In this section, we shine a spotlight on partners who are using budget advocacy to bring transformational change to their communities. This month, we talk with Dr. Sandra Guzmán, founder and global agenda coordinator at the Climate Finance Group for Latin America and the Caribbean.
Q: How did you get involved in the environmental sector and climate change work?
A: I studied international relationships to understand the best ways to collaborate among countries to face a global crisis such as hunger and poverty. However, while I was studying, I identified a significant threat for all of humanity related to the environment: climate change. I understood that climate change was a problem caused by human activities, especially in developed countries. I realized that while developing countries may not be the major emitters of greenhouse gases that caused climate change, these countries are following production patterns and consumption patterns that threaten the environment.
Q: How did you come to realize the importance and intersection of climate change and budget work?
A: After focusing my work on what is necessary to take developing countries down an alternative development path, I realized that the key problem is not always the existence of the necessary policies, but the lack of resources to implement them. This led me to start analyzing public budgets to understand to what extent these budgets were aligned to climate action. I concluded that there will not be a successful transition toward low carbon development if countries do not mainstream climate change in their planning and budgeting processes.
Q: How was the Climate Finance Group for Latin America and the Caribbean started and what are you currently working on?
A: In collaboration with friends and colleagues, we created the Climate Finance Group for Latin America and the Caribbean in 2012. After many years of work, including my doctoral studies, we launched a campaign called “Sustainable Finance for the Future: putting life at the center of investments“ and created the Sustainable Finance Index – a tool that tracks budget allocations related to climate change, as well as allocations to activities that are carbon-intense, to identify the gaps that exist between these two. Simultaneously, the tool also measures the type of sustainable revenue that comes to these countries from international sources and those revenues that are also carbon intense.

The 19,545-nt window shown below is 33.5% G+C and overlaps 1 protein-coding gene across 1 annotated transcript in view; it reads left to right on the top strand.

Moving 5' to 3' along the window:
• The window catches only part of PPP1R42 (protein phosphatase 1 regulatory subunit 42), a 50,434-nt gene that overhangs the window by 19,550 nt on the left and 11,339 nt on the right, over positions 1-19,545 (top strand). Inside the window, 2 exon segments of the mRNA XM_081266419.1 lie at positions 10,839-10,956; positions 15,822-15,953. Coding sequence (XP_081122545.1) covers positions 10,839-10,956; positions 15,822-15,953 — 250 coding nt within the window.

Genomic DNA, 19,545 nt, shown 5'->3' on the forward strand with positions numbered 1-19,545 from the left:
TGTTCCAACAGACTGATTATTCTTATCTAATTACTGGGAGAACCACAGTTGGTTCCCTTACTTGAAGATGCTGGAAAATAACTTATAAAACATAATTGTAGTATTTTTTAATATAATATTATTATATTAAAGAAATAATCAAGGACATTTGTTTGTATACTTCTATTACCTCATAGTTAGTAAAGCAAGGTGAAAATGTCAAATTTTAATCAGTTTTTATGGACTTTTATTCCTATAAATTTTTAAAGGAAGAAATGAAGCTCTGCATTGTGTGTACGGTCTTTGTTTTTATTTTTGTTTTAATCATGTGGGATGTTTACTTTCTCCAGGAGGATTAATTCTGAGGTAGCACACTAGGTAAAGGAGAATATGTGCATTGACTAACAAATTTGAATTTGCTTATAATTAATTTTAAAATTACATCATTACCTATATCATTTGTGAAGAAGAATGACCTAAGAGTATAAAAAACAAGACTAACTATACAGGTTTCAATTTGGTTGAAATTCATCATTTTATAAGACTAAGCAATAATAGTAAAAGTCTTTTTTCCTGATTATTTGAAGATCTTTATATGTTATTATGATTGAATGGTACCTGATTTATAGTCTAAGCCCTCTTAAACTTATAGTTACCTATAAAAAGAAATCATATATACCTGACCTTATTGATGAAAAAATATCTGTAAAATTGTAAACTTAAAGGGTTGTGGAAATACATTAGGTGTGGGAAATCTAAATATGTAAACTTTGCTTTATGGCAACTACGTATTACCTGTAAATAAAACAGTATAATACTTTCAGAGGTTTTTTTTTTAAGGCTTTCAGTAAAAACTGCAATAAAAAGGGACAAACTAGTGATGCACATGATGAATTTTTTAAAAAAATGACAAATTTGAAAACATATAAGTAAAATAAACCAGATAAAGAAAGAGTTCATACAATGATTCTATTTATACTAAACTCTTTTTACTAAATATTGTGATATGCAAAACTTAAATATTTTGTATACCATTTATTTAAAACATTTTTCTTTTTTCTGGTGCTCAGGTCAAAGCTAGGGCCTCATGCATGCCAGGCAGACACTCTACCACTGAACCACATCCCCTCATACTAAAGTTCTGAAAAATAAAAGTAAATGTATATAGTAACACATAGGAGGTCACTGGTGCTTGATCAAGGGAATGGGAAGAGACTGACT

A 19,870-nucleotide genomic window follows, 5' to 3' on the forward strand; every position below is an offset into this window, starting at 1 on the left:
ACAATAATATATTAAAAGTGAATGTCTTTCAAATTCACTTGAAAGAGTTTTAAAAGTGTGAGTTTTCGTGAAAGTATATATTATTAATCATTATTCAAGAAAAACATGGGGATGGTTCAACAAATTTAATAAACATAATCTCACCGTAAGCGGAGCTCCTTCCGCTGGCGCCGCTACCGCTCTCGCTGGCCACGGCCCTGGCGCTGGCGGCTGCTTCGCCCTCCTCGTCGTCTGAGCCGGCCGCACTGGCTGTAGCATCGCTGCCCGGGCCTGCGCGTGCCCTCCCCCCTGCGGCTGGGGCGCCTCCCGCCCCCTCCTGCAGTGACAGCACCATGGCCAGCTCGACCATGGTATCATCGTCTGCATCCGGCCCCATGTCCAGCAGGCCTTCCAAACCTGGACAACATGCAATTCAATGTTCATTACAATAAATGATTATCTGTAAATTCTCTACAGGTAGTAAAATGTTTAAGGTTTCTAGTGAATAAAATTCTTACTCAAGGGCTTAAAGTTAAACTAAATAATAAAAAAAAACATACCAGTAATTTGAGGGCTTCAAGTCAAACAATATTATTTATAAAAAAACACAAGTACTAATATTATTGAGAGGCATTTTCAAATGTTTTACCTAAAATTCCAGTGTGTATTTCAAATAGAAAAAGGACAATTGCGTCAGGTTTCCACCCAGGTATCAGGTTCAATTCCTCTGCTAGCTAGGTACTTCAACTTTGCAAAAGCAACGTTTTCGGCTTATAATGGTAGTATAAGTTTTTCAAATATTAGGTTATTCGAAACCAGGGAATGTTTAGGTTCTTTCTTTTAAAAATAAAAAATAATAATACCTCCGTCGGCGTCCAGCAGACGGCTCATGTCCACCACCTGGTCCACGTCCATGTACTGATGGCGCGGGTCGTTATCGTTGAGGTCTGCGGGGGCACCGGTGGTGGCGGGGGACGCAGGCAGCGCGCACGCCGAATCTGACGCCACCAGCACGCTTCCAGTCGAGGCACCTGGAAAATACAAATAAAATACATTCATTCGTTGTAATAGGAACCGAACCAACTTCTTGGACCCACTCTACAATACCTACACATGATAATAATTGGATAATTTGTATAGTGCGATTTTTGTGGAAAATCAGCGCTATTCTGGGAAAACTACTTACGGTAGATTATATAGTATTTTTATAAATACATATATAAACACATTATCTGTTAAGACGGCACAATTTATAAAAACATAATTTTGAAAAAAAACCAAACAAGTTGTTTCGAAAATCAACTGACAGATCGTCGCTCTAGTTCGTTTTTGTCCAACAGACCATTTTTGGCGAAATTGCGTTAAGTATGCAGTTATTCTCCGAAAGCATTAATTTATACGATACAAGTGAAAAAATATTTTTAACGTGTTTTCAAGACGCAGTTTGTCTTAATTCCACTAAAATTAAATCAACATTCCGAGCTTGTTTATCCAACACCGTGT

Q: What are some of the findings you’ve discovered as a result of the Sustainable Finance Index?
A: We applied this index to the 21 major greenhouse gases emitters in Latin America and the Caribbean and found that none of these countries spent more than 1% of their budgets on sustainable matters in 2019. We also learned that they spent 6.5% of their budget in the energy sector, with 60.3% of that budget going to the production of hydrocarbons, while only spending 0.3% on renewable energy. While this is not good news, this information allows us to highlight these gaps and provide recommendations to structurally transform these governments and get them on a path to incorporating climate change in their planning and budgets.
Q: Why should the average citizen care about climate finance?
A: There is no topic more relevant to citizens than public finance. We’re seeking greater public participation related to climate and sustainable finance, including public and private resources. We call on people to engage in this conversation toward transforming the financial system to ensure that present and future investments protect the environment and human rights.
Very impressed and inspiring- keep up the good work on climate finance, hope to learn more from you on how to start our Malawi climate finance landscape group.